This is Jane's response when Rochester insists on buying her jewelry and new clothes. She does not want to be like the rest of women, she wants to stay true to herself, to her plainness and modesty.

"On sleeping, I continued in dreams the idea of a dark and gusty night. I continued also the wish to be with you, and experienced a strange, regretful consciousness of some barrier dividing us. During all my first sleep, I was following the windings of an unknown road; total obscurity environed me; rain pelted me; I was burdened with the charge of a little child: a very small creature, too young and feeble to walk, and which shivered in my cold arms, and wailed piteously in my ear. [...]" I dreamt another dream, sir: that Thornfield Hall was a dreary ruin, the retreat of bats and owls." (Chapter 25)

Another Gothic motif. Jane feels that something bad is going to happen, and her dreams eventually comes true at the end of the novel. She is capable of sensing and foreseeing the future.

"Fearful and ghastly to me -- oh, sir, I never saw a face like it! It was a discoloured face -- it was a savage face. [...] the lips were swelled and dark; the brow furrowed: the black eyebrows widely raised over the bloodshot eyes. Shall I tell you of what it reminded me? [...]Of the foul German spectre -- the Vampyre." (Chapter 25)

This is how Jane describes her encounter with Bertha Mason. She sees her as a monster, comparing her to the vampire. But Jane is not the only one who sees her that way. Society of the 19th century demonized and discarded every member who was not fit for them, and through this description the author wants to draw attention to this social problem.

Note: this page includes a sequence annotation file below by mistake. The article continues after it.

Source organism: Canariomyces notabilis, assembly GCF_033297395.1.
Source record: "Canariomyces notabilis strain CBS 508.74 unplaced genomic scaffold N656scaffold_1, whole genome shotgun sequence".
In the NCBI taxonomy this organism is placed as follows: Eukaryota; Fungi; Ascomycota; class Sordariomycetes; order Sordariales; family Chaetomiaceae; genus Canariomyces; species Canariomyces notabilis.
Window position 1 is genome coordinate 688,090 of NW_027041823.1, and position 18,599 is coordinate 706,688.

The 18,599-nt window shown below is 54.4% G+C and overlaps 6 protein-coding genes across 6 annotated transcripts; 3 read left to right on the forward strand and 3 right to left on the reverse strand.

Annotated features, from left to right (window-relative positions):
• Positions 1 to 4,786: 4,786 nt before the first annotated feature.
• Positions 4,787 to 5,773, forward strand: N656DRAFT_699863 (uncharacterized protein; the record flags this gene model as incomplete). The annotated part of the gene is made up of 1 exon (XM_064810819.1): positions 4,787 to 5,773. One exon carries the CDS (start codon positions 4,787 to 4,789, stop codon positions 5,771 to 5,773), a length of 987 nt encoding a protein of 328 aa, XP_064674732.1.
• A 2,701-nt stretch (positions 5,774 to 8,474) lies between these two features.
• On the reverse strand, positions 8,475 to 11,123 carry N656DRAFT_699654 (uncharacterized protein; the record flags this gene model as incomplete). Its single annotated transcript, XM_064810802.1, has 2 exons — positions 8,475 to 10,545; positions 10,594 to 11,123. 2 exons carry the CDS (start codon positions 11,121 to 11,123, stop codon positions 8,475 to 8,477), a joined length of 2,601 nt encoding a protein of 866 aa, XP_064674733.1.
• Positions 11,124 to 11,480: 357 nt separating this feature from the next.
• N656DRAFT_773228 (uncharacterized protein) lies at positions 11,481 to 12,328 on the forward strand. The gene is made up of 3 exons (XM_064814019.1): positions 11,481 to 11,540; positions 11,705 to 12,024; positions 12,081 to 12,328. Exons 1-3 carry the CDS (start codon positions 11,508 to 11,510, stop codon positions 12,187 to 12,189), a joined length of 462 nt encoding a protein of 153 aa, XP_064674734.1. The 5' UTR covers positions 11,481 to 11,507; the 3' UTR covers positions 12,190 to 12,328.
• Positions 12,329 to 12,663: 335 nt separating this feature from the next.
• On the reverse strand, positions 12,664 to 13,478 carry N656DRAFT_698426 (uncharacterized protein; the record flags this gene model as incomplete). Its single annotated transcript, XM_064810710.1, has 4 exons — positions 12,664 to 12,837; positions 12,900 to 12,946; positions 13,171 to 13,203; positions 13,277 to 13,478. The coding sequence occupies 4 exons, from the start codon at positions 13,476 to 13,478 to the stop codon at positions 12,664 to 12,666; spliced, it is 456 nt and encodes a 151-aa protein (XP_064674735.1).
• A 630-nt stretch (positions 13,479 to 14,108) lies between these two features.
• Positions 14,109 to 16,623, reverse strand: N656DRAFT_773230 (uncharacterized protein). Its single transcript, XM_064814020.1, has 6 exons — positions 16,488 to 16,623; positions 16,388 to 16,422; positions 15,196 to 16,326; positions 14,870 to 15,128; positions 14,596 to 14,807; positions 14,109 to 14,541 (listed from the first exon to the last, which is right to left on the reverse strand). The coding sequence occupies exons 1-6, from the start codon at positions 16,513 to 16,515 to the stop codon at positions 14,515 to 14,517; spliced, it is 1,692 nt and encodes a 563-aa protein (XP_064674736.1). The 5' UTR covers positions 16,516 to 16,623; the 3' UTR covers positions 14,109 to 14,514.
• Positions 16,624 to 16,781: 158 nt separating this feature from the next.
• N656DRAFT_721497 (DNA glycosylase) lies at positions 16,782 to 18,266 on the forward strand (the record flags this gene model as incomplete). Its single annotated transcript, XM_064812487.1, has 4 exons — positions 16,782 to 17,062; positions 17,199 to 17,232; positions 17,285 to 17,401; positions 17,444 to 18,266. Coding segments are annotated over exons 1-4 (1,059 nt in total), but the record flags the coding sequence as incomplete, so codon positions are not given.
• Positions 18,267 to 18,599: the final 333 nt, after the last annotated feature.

"Suddenly it stood still to an inexpressible feeling that thrilled it through, and passed at once to my head and extremities. The feeling was not like an electric shock, but it was quite as sharp, as strange, as startling: it acted on my senses as if their utmost activity hitherto had been but torpor, from which they were now summoned and forced to wake. [...]I saw nothing, but I heard a voice somewhere cry - "Jane! Jane! Jane!" -- nothing more." (Chapter 35)

Yet another Gothic motif serving to prove the relation between man and nature. Jane knows that it is impossible to hear Rochester's voice, but has no doubts that he is the one calling her.

"I am an independent woman now." (Chapter 37)

Jane explains Rochester that she is no one's servant, but her own master. By declaring her independency, Jane declares that she has achieved her goal in life.

"'That I merited all I endured, I acknowledged -- that I could scarcely endure more, I pleaded; and the alpha and omega of my heart's wishes broke involuntarily from my lips in the words -- 'Jane! Jane! Jane!'" (Chapter 37)

Rochester confirms that he was so desperate to scream Jane's name aloud, which matches with the scream Jane have heard previously. Telepathy between Jane and Rochester implies the strong bond between them.

Related Links:

Jane Eyre Summary
Jane Eyre Quiz
Jane Eyre Chapters 37-38 Summary
Jane Eyre Chapters 1-4 Summary
Jane Eyre Chapters 5-8 Summary
Jane Eyre Important Characters
Literature Summaries

To link to this Jane Eyre Quotes page, copy the following code to your site: